58 A Digression on Prices and Value
If you are lost in the desert, the marginal value of water goes to infinity And the marginal value of diamonds may even be negative if you have to carry them with you Economics & the “Marginal Revolution” Ricardo, Marx – “Labor Theory of Value” the value of a commodity can be objectively measured by the average number of labor hours required to produce that commodity. Could not explain diamond vs water prices until marginal value approach Market prices are set “at the margin,” i.e. at the last unit of Q exchanged

59 A Digression on Prices and Value
With a small supply relative to demand, the price of water is low, however the area under the demand curve (value) is large

60 A Digression on Prices and Value
With a small supply relative to demand, the price of diamonds is high, however the area under the demand curve (value) is small

61 A Digression on Prices and Value
Why are teachers paid less than NBA players? Teachers provide much greater “value” to society than NBA players based on welfare analysis Teachers are upset that their pay does not reflect their total value to society Teacher pay is “priced” at the margin via he intersection of supply and demand in the labor market, not based on the value to society All of this is done to the endless frustration of advocates for “fair pay” and “social justice” i.e. “Markets are unfair”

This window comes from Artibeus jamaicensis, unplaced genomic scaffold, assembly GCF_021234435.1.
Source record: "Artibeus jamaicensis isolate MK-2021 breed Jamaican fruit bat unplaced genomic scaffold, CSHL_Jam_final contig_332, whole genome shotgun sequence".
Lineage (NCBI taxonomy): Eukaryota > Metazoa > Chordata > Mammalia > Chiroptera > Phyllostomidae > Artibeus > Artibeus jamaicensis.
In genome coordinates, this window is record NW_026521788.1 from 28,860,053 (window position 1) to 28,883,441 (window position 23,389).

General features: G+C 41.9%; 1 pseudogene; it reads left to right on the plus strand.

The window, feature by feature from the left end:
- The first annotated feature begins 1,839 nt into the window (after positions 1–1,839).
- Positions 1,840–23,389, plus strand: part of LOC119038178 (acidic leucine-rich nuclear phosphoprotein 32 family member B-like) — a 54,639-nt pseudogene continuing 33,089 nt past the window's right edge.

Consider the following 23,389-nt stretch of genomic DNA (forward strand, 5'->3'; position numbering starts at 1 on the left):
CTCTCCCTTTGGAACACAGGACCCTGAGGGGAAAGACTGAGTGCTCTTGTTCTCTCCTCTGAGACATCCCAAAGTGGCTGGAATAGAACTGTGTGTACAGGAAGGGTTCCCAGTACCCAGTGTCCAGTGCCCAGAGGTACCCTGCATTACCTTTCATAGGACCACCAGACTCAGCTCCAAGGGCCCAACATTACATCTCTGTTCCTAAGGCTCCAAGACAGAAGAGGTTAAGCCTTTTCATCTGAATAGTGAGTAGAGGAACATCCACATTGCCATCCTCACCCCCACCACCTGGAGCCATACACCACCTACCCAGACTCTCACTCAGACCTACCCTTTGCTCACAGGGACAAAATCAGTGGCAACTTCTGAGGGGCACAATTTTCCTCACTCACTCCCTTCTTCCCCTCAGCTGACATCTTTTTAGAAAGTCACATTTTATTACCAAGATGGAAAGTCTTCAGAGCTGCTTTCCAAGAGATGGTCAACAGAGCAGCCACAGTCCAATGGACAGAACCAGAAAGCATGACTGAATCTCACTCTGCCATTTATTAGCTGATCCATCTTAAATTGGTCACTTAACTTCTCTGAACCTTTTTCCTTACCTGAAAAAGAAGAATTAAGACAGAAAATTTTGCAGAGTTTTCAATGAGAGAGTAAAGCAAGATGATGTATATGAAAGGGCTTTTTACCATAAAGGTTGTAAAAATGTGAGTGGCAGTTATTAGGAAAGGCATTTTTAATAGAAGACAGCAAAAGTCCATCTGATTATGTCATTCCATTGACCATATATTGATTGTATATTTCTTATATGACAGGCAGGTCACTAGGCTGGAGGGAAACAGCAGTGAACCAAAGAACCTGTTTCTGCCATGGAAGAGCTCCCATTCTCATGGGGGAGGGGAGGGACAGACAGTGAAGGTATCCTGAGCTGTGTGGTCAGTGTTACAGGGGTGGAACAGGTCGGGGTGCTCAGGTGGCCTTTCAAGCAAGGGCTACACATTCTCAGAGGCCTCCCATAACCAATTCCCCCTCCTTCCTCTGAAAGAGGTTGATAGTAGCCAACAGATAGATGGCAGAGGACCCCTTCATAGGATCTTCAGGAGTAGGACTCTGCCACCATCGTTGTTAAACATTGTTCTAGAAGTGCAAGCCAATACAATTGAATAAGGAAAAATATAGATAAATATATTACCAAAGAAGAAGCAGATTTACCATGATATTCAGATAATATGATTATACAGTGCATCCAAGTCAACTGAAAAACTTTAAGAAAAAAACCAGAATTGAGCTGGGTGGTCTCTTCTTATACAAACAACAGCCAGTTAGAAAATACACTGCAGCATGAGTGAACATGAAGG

62 A Digression on Prices and Value
Fair pay: let’s have the government completely determine everyone’s pay Eventually, everyone’s pay will be equal in order to be fair Of course, some pay will be more equal than others (to paraphrase George Orwell) Since the “leaders” have harder jobs, they’ll be paid more (of course)

63 A Digression on Prices and Value
As with many communist countries, incentives to work hard break down, and the economy breaks down as a result Most everyone is worse off than before under these systems To the degree that the government intervenes in pay or income redistribution for “fairness” purposes, society will achieve varying degrees of efficiency and experience different incentives in their respective labor markets Janitors at $45/hour would create distortions